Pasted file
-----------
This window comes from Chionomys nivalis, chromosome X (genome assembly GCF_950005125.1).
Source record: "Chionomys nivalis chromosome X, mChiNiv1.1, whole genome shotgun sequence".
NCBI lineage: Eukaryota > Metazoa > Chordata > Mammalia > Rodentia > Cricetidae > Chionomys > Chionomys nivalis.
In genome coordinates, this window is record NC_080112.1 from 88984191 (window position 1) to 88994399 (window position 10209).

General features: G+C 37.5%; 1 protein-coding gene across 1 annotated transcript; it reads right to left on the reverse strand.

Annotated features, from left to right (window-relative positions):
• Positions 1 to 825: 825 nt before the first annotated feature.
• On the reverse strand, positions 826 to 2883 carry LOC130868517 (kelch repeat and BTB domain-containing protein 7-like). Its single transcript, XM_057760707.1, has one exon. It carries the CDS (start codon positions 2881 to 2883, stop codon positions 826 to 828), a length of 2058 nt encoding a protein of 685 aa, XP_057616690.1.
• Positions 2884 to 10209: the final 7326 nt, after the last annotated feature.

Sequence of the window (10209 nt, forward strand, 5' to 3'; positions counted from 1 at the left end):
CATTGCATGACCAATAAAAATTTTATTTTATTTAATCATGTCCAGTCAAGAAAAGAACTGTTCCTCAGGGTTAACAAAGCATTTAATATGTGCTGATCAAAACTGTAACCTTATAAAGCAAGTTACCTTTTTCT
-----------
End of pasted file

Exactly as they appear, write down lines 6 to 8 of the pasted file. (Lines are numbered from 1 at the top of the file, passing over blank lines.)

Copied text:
Annotated features, from left to right (window-relative positions):
• Positions 1 to 825: 825 nt before the first annotated feature.
• On the reverse strand, positions 826 to 2883 carry LOC130868517 (kelch repeat and BTB domain-containing protein 7-like). Its single transcript, XM_057760707.1, has one exon. It carries the CDS (start codon positions 2881 to 2883, stop codon positions 826 to 828), a length of 2058 nt encoding a protein of 685 aa, XP_057616690.1.